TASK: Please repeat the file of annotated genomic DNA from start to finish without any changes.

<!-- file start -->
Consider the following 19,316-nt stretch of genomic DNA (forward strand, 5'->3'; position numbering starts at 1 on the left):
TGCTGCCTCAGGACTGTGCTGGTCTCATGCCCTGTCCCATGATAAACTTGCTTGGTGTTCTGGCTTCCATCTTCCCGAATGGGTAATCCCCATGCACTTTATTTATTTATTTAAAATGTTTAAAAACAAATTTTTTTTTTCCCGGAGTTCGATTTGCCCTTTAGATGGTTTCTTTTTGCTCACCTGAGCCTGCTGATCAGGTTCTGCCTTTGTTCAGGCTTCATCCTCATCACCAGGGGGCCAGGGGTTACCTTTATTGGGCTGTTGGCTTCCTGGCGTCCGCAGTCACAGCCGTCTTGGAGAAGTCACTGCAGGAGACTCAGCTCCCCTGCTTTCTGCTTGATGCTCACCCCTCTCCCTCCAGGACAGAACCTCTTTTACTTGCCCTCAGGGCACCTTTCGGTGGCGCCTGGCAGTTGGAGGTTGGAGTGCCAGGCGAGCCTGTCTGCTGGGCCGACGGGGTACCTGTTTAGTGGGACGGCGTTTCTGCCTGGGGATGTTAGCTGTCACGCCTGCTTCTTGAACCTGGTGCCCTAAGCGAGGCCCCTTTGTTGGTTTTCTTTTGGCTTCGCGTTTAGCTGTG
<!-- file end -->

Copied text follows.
Consider the following 19,316-nt stretch of genomic DNA (forward strand, 5'->3'; position numbering starts at 1 on the left):
TGCTGCCTCAGGACTGTGCTGGTCTCATGCCCTGTCCCATGATAAACTTGCTTGGTGTTCTGGCTTCCATCTTCCCGAATGGGTAATCCCCATGCACTTTATTTATTTATTTAAAATGTTTAAAAACAAATTTTTTTTTTCCCGGAGTTCGATTTGCCCTTTAGATGGTTTCTTTTTGCTCACCTGAGCCTGCTGATCAGGTTCTGCCTTTGTTCAGGCTTCATCCTCATCACCAGGGGGCCAGGGGTTACCTTTATTGGGCTGTTGGCTTCCTGGCGTCCGCAGTCACAGCCGTCTTGGAGAAGTCACTGCAGGAGACTCAGCTCCCCTGCTTTCTGCTTGATGCTCACCCCTCTCCCTCCAGGACAGAACCTCTTTTACTTGCCCTCAGGGCACCTTTCGGTGGCGCCTGGCAGTTGGAGGTTGGAGTGCCAGGCGAGCCTGTCTGCTGGGCCGACGGGGTACCTGTTTAGTGGGACGGCGTTTCTGCCTGGGGATGTTAGCTGTCACGCCTGCTTCTTGAACCTGGTGCCCTAAGCGAGGCCCCTTTGTTGGTTTTCTTTTGGCTTCGCGTTTAGCTGTG